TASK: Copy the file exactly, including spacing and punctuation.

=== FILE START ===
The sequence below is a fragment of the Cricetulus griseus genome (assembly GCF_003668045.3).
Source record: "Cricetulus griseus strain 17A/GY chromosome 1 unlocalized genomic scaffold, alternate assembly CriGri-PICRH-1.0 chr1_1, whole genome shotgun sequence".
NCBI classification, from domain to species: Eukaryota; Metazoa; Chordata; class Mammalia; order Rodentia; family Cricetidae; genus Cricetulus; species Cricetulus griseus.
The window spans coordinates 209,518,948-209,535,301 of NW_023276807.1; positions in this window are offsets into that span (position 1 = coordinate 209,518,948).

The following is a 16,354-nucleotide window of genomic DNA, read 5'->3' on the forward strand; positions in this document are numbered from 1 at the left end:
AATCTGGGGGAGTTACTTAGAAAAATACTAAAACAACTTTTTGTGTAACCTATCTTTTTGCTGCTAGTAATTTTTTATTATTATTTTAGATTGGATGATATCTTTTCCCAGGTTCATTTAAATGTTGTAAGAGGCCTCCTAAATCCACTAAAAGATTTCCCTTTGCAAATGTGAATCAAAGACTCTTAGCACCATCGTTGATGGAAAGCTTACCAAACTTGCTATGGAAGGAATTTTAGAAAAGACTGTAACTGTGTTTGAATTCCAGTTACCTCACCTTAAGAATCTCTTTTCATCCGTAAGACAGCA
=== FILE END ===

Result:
The sequence below is a fragment of the Cricetulus griseus genome (assembly GCF_003668045.3).
Source record: "Cricetulus griseus strain 17A/GY chromosome 1 unlocalized genomic scaffold, alternate assembly CriGri-PICRH-1.0 chr1_1, whole genome shotgun sequence".
NCBI classification, from domain to species: Eukaryota; Metazoa; Chordata; class Mammalia; order Rodentia; family Cricetidae; genus Cricetulus; species Cricetulus griseus.
The window spans coordinates 209,518,948-209,535,301 of NW_023276807.1; positions in this window are offsets into that span (position 1 = coordinate 209,518,948).

The following is a 16,354-nucleotide window of genomic DNA, read 5'->3' on the forward strand; positions in this document are numbered from 1 at the left end:
AATCTGGGGGAGTTACTTAGAAAAATACTAAAACAACTTTTTGTGTAACCTATCTTTTTGCTGCTAGTAATTTTTTATTATTATTTTAGATTGGATGATATCTTTTCCCAGGTTCATTTAAATGTTGTAAGAGGCCTCCTAAATCCACTAAAAGATTTCCCTTTGCAAATGTGAATCAAAGACTCTTAGCACCATCGTTGATGGAAAGCTTACCAAACTTGCTATGGAAGGAATTTTAGAAAAGACTGTAACTGTGTTTGAATTCCAGTTACCTCACCTTAAGAATCTCTTTTCATCCGTAAGACAGCA